08 openhouse 4 20131220 1112443552Our Foundation celebrated four years of grant making and outreach cultural activities with an afternoon open house at the Gramercy Park party room in Richfield on October 19. Several award recipients, including Arts Midwest, Patrick Henry High School and artist Tacoumba Aikens recapped highlights of their award activities.

Zhiguo Ye, a recipient of the Foundation's Fellowship in WWII in East Asia at the Department of History of the University of Minnesota also reported on the progress of her doctoral research. Greg Hugh, of China Insight, revisited the highly successful communitywide event, A Passage to China, that was a collaboration between China Insight and our Foundation. Yin Simpson talked about the many outreach activities of the Foundation's calligraphy team; and Pearl Bergad gave a summary of President Bush's speech on volunteering that she attended at the White House last month.

08 open house 6 20131220 1876139029Fred and Jennie Hsiao were on hand to receive the Chinese Minnesotan of Note Award that our Foundation had bestowed on Fred (give reference to article in China Insight. Sandra Vargas, president and CEO of The Minneapolis Foundation, praised us for our multifaceted activities, both in the Twin Cities and elsewhere in Minnesota. TeaSource, a longtime and steadfast supporter, provided delicious teas to complement the many savory treats, some prepared by 94-year-old member Moon Fong, served.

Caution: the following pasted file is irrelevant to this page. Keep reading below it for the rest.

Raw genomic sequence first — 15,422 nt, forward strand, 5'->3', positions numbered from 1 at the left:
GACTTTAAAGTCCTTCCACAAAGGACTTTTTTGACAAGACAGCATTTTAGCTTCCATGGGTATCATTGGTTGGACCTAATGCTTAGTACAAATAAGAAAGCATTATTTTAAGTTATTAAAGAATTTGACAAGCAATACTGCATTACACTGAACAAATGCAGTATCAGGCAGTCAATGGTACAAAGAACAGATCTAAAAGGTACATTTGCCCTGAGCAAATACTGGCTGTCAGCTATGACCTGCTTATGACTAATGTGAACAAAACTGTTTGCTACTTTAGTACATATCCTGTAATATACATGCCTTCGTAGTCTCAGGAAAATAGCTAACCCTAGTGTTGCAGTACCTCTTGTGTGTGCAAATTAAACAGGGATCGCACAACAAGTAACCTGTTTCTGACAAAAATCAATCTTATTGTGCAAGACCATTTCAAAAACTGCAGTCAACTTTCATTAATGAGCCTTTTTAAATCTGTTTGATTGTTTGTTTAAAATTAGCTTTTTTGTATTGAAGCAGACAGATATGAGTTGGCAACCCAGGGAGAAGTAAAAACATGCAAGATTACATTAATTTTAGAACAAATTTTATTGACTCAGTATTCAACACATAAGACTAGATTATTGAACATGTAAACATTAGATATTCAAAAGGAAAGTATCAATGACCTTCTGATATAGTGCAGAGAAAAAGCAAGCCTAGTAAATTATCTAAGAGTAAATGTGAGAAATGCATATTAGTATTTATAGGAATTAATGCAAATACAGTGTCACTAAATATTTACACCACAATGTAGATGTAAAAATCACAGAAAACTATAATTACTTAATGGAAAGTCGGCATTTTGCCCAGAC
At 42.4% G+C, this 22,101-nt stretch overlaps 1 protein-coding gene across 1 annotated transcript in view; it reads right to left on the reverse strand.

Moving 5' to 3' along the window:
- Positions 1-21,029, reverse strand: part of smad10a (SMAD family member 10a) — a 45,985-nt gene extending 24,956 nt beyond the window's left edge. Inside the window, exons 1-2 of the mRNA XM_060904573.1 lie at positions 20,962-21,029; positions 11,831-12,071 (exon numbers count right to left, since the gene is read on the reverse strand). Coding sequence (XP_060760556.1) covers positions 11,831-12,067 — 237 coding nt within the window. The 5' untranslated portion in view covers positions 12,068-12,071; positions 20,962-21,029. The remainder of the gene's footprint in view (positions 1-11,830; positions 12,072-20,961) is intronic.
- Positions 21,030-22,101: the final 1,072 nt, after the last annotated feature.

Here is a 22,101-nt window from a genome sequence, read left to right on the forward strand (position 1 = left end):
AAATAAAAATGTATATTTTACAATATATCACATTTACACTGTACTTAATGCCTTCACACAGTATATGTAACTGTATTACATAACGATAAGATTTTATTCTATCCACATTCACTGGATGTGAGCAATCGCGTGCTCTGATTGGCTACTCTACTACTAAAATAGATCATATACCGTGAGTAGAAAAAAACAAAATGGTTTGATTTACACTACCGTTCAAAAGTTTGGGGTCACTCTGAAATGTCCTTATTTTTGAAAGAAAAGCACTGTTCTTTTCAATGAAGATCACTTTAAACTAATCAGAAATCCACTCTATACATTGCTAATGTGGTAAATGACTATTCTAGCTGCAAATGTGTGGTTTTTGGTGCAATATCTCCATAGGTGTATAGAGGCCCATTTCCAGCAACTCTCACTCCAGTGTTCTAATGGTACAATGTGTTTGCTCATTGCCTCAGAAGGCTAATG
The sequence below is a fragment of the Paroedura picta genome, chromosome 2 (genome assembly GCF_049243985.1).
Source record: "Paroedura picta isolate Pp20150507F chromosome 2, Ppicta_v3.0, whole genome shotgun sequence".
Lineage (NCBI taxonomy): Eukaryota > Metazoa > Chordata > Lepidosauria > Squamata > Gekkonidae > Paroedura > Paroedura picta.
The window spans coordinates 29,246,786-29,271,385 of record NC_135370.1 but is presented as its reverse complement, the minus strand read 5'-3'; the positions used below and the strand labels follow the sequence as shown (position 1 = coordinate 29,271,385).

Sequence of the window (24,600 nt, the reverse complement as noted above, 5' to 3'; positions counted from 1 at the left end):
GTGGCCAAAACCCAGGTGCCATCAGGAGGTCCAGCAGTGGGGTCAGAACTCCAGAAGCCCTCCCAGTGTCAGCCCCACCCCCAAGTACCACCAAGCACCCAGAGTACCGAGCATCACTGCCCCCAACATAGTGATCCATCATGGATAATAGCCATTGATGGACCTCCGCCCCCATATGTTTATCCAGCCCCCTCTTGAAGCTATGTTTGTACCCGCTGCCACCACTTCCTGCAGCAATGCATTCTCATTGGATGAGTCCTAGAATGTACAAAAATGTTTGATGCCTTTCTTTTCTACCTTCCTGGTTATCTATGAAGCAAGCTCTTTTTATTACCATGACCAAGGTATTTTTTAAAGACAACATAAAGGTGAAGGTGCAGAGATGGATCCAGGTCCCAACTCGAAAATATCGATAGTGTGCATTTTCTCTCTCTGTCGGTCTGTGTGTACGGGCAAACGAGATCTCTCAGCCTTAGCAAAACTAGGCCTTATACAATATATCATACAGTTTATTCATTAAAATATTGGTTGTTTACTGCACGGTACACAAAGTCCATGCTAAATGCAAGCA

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2007 Chinese NewYear Celebration

March 3, 2007

2007-3 6 20131107 1041336386On March 3rd the CHF launched a new initiative to encourage networking among young Chinese Americans by hosting a Chinese New Year celebration at Jun Bo Restaurant. Responding to a desire among young Chinese Americans to reconnect with their heritage, especially now that they are becoming parents, CHF plans to host informal events around significant holidays on the Chinese calendar. These events will be part networking, part culinary tour, and part educational. At the same time these events will also serve as opportunities to promote cross-cultural understanding and will be open to anyone interested.

The kick off event was the March 3rd celebration of Chinese New Year. Co-chaired by Ida Lano and Norton Lam, the event drew a nice crowd that was approximately 50% Chinese and 50% Caucasian. The evening began with a sumptuous banquet featuring a menu carefully selected by CHF president Ming Tchou. It was followed by an interactive program led by Margaret Wong on the customs and practices during Chinese New Year. Anyone who correctly answered a question posed by Wong, or who voluntarily cited a prevailing custom, won an opportunity to select a door prize from among dozens of Chinese gifts contributed by members. Along the way everyone learned the importance of homonyms in the Chinese language: lotus seeds thus become a fertility symbol, tangerines become a symbol for wealth and good fortune, and a whole fish becomes a symbol of plenty. The oft-heard exclamation during the evening was, 'I didn't know that!'

Another consensus from the evening was an appreciation of the art of menu planning. Food is deeply intertwined in many aspects of Chinese culture; and the elevation of the mundane to the2007-3 10 20131107 1487548025 sublime is an experience to remember. With an expert resident guide in Ming Tchou, how to eat well (and staying within a reasonable budget) definitely will be a focus in future events.

One more surprise from the evening was the realization that while the worldwide web can provide practically all information on all subjects, having pertinent information available in a concise format about common Chinese customs and festivals cannot yet be found. CHF will look into providing this information on its website in the future.